I have the same 24 hours in my day as they do, I work full time, etc, etc, etc, I just enjoy crafty stuff, it is my hobby, just because it's not running, or photography, or whatever their hobby is, doesn't mean it's less 'worthy'.

I'm not very good at just sitting without having something to fiddle with so knit/sew/crochet while I'm watching TV

StealthPolarBear Fri 08-Jan-16 18:50:08

Yes it is rude. I'd say it about eg ironing pants but that's because I thibk that it worse that doing nothing. Otherwise theres plenty of stuff I would never do (mainly crafty stuff) but I'd never be so rude as to say something like that. And as an mner I'm hardly one to talk smile

Asskicker Fri 08-Jan-16 18:50:36

It's a turn of phrase to inform someone that what they're engaged in is as interesting as watching paint dry

Why would you need to inform someone you don't like their hobbie. I never mention I go to the gym until someone mentions it to me.

FaFoutis Fri 08-Jan-16 18:57:12

Sound like reasonable activities to me Cherry.

BeanGirls Fri 08-Jan-16 19:33:46

'You've got too much time on your hands' I'd say that to someone sarcastically. I'd say it if they were doing something I found particularly boring that I wouldn't waste my time doing tbh.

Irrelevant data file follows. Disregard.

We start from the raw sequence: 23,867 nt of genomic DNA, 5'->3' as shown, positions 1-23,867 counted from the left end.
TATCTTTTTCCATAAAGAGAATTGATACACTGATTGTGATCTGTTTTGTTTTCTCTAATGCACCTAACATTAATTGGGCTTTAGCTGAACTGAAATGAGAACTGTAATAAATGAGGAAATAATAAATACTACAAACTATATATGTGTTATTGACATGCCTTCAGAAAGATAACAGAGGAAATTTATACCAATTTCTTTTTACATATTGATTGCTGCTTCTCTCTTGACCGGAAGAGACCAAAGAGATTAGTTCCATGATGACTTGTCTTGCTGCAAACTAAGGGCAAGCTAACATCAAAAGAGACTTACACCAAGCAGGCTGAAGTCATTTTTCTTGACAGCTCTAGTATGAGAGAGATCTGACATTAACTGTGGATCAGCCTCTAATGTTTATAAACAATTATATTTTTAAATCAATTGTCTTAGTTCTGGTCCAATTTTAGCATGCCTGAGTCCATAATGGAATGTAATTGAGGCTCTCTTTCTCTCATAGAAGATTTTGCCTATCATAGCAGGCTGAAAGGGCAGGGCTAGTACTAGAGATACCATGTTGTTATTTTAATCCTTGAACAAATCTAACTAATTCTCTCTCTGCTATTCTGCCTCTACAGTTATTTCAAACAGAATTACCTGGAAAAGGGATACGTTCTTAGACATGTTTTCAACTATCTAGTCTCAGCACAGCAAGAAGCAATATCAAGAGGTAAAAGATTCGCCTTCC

snowfallisbeautiful Fri 08-Jan-16 19:35:42

Beangirls don't you think that it might sound incredibly rude though?

NewLife4Me Fri 08-Jan-16 19:36:33

I'd tell them it's brilliant being master of your own time and not have the most precious resource dictated to you.

museumum Fri 08-Jan-16 19:43:48

"You have two much time on your hands" is what you say to people who iron socks, or cut their grass with scissors. It's not the same as "I don't know where you find the time" which seems to be how you're hearing it.

Noodledoodledoo Fri 08-Jan-16 19:52:10

I get it all the time, but am then the 'go to girl' when people want me to use my skills/hobbys/volunteering to help them out. Drives me mad.

I don't understand why people have to belittle things others prioritise which they don't, but then make out what they do is more superior!

Fratelli Fri 08-Jan-16 19:57:51

I think you're taking it the wrong way. I've only every come across this phrase in a jokey way. It sounds like you might be looking for praise from them or something imo.

Asskicker Fri 08-Jan-16 19:57:52

But why bean?

Why would you point out someone else's hobby is boring to you?

I know people with all sorts of hobbies, that I would never want to do. I am not rude about it though.

Evabeaversprotege Fri 08-Jan-16 20:01:45

You don't have as much as this guy...